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By JACK EDWARDS
Santos Finds Took Some Time
Editor's note: Edwards is with the department of geology at the University of Colorado, Boulder.
Antonio Tisi and Gonzalo Encisco, both now in Shell international ventures, published studies of Merluza Field, and parts of their work were used in preparing this description of its discovery.
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Shell Oil's Pecten explored on 23 risk contract blocks in nine onshore and offshore basins in Brazil from 1976 to 1990. A total of 27 wildcats and six development wells were drilled on 13 blocks.
Combining the cost of 43,000 kilometers of seismic surveys with wildcat drilling, Pecten spent $220 million net. Including partners costs, total exploration expenditures were $386 million.
Merluza Field in the Santos Basin (figure 1) was first indicated in 1979 by a wildcat that encountered gas shows while drilling. Two other discoveries were made in the offshore Brahia and Potiguar basins during 1979 and 1982, but were non-commercial.
Persistent belief that the Santos Basin held good exploration opportunities led to the drilling of two more wells that confirmed Merluza as an economic discovery. Geological and geophysical studies, these two more wells and lengthy negotiations with partners and Petrobras led to development of Merluza Field in the late 1980s.
On the basis of the 2-D seismic survey conducted by Petrobras, risk contract blocks were acquired in the Santos Basin in 1978 under the direction of Larry Gordon, Pecten's new ventures manager.
The seismic survey disclosed a number of north-south trending, salt cored Cretaceous anticlines, with amplitudes increasing down dip from west to east. One of the largest structures was 14 kilometers long and three kilometers wide, with 220 meters of vertical closure. This Lower Cretaceous prospect, named Merluza, covered 29 square kilometers.
In 1979 the Merluza prospect was tested by wildcat SPS-11 on block ACS 14, acquired by Pecten/Shell/Marathon. The location was on the fold axis three kilometers north of the crest of the Merluza structure. It drilled through Tertiary and Cretaceous clastics into Albian Guaruja limestone below 5,000 meters (figure 2)
While drilling, a thin gas zone was recognized in an Upper Cretaceous shallow-marine sandstone. A gas show also was indicated in a Turonian sandstone. A strong water flow from the deep Lower Cretaceous limestone forced abandonment without logs or tests being run.
In 1982 after geologic and geophysical review and with partner's agreement, the SPS-21 was drilled four kilometers south of the SPS-11, very near the deep crest of the Merluza structure. It found the thin shallow-marine sandstone, but not the deeper Turonian sandstone -- and partners lost interest and withdrew from the contract.
Pecten geologist Seymore Sharps interpreted from sample studies that the Turonian Lower Itajai sandstone interval with a gas show in the SPS-11 was of turbidite origin. Structural restorations indicated that during Turonian time the Merluza salt pillow grew by sediment loading on the flanks.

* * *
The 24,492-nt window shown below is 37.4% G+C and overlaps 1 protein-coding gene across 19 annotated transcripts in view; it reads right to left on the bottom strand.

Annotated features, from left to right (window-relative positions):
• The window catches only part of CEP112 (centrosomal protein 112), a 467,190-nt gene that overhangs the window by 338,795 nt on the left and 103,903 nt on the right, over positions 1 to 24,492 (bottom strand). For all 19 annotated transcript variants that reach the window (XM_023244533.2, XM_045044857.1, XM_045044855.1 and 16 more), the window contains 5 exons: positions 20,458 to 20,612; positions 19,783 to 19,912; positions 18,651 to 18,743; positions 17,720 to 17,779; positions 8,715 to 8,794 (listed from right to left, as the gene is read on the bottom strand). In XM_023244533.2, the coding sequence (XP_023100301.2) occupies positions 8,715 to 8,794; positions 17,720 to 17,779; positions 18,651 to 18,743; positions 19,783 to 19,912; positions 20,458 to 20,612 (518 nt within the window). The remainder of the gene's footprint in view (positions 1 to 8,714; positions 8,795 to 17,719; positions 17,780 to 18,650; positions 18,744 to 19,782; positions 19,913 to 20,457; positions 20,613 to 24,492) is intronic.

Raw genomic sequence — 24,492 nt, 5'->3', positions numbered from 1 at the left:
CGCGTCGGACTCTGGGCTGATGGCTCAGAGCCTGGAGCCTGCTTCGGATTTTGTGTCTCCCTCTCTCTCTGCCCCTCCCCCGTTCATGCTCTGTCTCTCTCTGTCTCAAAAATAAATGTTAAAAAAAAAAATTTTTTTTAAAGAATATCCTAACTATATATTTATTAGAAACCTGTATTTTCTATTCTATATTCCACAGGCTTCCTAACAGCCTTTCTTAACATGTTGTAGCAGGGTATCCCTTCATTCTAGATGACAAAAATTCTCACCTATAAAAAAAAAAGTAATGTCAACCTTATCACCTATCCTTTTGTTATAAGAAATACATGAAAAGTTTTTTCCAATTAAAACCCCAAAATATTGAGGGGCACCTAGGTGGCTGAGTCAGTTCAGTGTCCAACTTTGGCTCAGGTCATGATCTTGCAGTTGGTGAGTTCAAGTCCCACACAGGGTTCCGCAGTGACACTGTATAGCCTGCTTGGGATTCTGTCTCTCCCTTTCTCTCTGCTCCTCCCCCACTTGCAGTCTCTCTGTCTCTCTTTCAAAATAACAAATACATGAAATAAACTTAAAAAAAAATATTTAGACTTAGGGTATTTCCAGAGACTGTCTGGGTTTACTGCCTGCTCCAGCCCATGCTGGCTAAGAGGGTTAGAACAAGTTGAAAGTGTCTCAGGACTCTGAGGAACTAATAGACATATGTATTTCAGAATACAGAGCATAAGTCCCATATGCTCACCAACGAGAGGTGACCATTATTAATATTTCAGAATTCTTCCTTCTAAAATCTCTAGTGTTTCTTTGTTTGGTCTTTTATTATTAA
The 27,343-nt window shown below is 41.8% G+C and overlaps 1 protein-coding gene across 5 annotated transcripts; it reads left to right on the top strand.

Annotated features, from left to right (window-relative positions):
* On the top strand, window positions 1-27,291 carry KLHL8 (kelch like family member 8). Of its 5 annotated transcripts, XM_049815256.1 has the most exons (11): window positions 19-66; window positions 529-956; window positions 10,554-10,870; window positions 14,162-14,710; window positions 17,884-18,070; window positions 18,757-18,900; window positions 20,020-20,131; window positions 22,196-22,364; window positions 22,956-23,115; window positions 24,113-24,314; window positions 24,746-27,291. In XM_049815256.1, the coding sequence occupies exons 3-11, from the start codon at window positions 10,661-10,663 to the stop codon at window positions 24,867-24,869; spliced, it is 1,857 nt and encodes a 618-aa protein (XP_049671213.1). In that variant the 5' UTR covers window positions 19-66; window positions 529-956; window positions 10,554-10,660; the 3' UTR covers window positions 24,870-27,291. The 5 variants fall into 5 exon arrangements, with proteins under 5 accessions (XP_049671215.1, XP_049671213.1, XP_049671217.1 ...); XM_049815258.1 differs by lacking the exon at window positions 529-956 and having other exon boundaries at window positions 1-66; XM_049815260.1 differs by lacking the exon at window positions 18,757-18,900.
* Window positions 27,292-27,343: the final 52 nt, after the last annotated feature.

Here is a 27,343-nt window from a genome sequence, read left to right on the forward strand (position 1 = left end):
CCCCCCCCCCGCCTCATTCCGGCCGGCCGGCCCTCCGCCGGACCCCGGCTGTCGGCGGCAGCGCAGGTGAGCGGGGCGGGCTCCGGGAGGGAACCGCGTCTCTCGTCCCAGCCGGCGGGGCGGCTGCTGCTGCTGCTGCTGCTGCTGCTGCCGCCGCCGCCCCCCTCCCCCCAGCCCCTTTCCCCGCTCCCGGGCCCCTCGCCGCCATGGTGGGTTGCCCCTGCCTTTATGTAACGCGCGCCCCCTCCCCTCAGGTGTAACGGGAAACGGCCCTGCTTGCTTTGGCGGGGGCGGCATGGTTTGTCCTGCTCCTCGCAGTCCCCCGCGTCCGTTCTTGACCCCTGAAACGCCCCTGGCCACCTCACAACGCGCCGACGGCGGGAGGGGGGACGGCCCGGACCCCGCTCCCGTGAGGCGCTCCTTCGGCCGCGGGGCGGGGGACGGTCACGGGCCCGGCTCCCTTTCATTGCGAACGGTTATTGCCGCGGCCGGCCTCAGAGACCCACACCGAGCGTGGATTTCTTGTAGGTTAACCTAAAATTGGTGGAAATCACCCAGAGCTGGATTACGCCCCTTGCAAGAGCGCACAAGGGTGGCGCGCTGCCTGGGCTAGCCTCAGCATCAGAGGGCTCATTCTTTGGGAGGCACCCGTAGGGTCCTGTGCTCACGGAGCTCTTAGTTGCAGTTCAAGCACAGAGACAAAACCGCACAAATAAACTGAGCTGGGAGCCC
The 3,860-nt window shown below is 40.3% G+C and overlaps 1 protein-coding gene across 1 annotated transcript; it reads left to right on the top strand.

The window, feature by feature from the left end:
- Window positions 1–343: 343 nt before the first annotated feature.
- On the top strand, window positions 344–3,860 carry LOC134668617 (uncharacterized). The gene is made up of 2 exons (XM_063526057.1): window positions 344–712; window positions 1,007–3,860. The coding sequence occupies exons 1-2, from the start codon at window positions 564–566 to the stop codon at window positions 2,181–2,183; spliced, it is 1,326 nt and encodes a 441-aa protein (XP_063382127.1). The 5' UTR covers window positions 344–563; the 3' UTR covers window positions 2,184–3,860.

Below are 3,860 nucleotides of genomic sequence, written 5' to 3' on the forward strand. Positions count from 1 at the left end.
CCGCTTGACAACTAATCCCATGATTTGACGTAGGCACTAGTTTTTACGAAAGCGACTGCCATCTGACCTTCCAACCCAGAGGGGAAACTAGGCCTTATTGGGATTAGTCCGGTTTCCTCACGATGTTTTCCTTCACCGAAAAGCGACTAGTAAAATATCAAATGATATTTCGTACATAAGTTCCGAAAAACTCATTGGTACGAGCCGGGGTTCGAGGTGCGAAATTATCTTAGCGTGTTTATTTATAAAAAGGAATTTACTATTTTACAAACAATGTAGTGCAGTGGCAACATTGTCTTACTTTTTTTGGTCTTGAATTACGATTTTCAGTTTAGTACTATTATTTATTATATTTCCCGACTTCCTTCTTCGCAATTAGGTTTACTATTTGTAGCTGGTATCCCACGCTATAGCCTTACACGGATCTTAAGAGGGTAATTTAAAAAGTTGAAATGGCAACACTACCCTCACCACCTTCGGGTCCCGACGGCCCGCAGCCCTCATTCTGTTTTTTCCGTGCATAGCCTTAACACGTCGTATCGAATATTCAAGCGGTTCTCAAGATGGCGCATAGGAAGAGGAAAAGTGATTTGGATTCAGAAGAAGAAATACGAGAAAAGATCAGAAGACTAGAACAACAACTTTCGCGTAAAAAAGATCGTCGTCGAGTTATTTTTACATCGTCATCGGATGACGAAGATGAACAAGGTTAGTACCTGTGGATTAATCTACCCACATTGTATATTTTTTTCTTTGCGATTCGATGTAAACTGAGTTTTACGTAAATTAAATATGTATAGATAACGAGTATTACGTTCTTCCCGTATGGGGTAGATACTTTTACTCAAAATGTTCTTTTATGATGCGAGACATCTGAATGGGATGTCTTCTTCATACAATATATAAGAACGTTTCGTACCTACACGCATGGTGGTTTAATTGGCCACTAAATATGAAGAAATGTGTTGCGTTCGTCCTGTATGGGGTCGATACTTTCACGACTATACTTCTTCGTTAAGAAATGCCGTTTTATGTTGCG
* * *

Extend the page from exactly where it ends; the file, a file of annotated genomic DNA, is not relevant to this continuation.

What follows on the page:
The crest was eroded and Lower Itajai turbidite sandstones onlapped the north half of the structure, causing the absence of the turbidite sand in SPS-21 on the crest (figure 3).
Pecten geophysicists Bill Elbel and Tom Baird mapped a high amplitude reflection tentatively tied to the turbidite gas sand interval in the SPS-11. This strong reflection expanded down the north plunge of the anticline from the area between the SPS-21 and the SPS-11.
They interpreted the thickness of the porous sand, which gave rise to this reflection.
Next, a recommendation was prepared under the direction of Richard Gardell and Jack Edwards to drill a third well on the Merluza prospect.
During 1984 Pecten, acting alone, drilled the SPS-20 three kilometers north of the first well (SPS-11) on the fold axis, within closure, but well down the north plunge. SPS-20 was a gas condensate discovery in the Itajai turbidite with 26 meters (86 feet) of pay with 20 percent porosity.
During 1985-86, Pecten conducted additional geologic studies by Sharps and Patricia Santigrossi. Geophysical analysis of reprocessed seismic data (by Elbel, supervised by Baird) resulted in excellent ties with the well log synthetics. This seismic data was used to map the Turonian reservoir thickness and extent.
This work increased confidence in the porosity -- thickness geometry of the reservoir beyond the economic threshold of gas volume needed to proceed with development.
While exploration studies and economic evaluation continued, discussions with Petrobras took place to formulate a gas contract.
The original risk contract did not contain a gas development clause. These discussions were led by Phil Jensen, Bruce Bernard and Fred MacDougal of Pecten, and Luis Reis of Petrobras.
Pecten and Petrobras eventually agreed to a development plan, and from 1986 to 1990 six development wells were drilled based on the seismically mapped reservoir geometry.
A production platform and a 100-mile pipeline to shore was constructed. Commercial production was established in May 1993 and gas began to flow to Sao Palo, Brazil. The Merluza field operation was turned over to Petrobras in accordance with the risk contract.
Merluza has produced an average of 60 million cubic feet of gas and 3,000 barrels of condensate per day. The original estimated ultimate recovery for Merluza Field was 300 billion cubic feet of gas plus 11 million barrels of oil.
Subsequently Petrobras has discovered four oil and gas fields in Lower Cretaceous limestones in the southern part of the Santos Basin. Pecten had drilled one of these blocks and decided not to test or complete the well because of the 2000-ppm H2S content of the gas in this offshore location.
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